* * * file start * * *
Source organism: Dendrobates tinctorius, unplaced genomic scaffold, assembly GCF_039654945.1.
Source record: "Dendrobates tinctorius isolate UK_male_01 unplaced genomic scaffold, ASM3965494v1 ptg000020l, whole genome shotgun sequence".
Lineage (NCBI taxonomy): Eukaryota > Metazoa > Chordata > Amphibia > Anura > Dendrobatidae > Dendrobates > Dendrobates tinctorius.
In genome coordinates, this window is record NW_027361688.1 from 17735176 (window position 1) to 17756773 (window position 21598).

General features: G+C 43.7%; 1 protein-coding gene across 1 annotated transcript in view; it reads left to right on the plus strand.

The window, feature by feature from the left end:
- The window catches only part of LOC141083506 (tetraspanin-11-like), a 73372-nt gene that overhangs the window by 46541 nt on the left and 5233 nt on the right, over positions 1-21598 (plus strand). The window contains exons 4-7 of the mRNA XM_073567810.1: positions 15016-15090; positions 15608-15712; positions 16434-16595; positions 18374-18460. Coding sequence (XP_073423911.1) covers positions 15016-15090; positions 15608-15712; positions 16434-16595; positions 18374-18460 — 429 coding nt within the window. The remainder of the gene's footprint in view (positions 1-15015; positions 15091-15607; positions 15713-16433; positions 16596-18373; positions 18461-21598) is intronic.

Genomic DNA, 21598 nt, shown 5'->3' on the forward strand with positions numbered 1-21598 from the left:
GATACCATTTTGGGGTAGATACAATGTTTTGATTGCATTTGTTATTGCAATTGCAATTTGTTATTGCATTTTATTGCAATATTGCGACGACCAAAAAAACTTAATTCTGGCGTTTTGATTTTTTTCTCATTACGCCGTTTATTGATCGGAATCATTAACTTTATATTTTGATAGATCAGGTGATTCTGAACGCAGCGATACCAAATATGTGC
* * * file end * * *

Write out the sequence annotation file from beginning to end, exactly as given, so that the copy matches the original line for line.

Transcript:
Source organism: Dendrobates tinctorius, unplaced genomic scaffold, assembly GCF_039654945.1.
Source record: "Dendrobates tinctorius isolate UK_male_01 unplaced genomic scaffold, ASM3965494v1 ptg000020l, whole genome shotgun sequence".
Lineage (NCBI taxonomy): Eukaryota > Metazoa > Chordata > Amphibia > Anura > Dendrobatidae > Dendrobates > Dendrobates tinctorius.
In genome coordinates, this window is record NW_027361688.1 from 17735176 (window position 1) to 17756773 (window position 21598).

General features: G+C 43.7%; 1 protein-coding gene across 1 annotated transcript in view; it reads left to right on the plus strand.

The window, feature by feature from the left end:
- The window catches only part of LOC141083506 (tetraspanin-11-like), a 73372-nt gene that overhangs the window by 46541 nt on the left and 5233 nt on the right, over positions 1-21598 (plus strand). The window contains exons 4-7 of the mRNA XM_073567810.1: positions 15016-15090; positions 15608-15712; positions 16434-16595; positions 18374-18460. Coding sequence (XP_073423911.1) covers positions 15016-15090; positions 15608-15712; positions 16434-16595; positions 18374-18460 — 429 coding nt within the window. The remainder of the gene's footprint in view (positions 1-15015; positions 15091-15607; positions 15713-16433; positions 16596-18373; positions 18461-21598) is intronic.

Genomic DNA, 21598 nt, shown 5'->3' on the forward strand with positions numbered 1-21598 from the left:
GATACCATTTTGGGGTAGATACAATGTTTTGATTGCATTTGTTATTGCAATTGCAATTTGTTATTGCATTTTATTGCAATATTGCGACGACCAAAAAAACTTAATTCTGGCGTTTTGATTTTTTTCTCATTACGCCGTTTATTGATCGGAATCATTAACTTTATATTTTGATAGATCAGGTGATTCTGAACGCAGCGATACCAAATATGTGC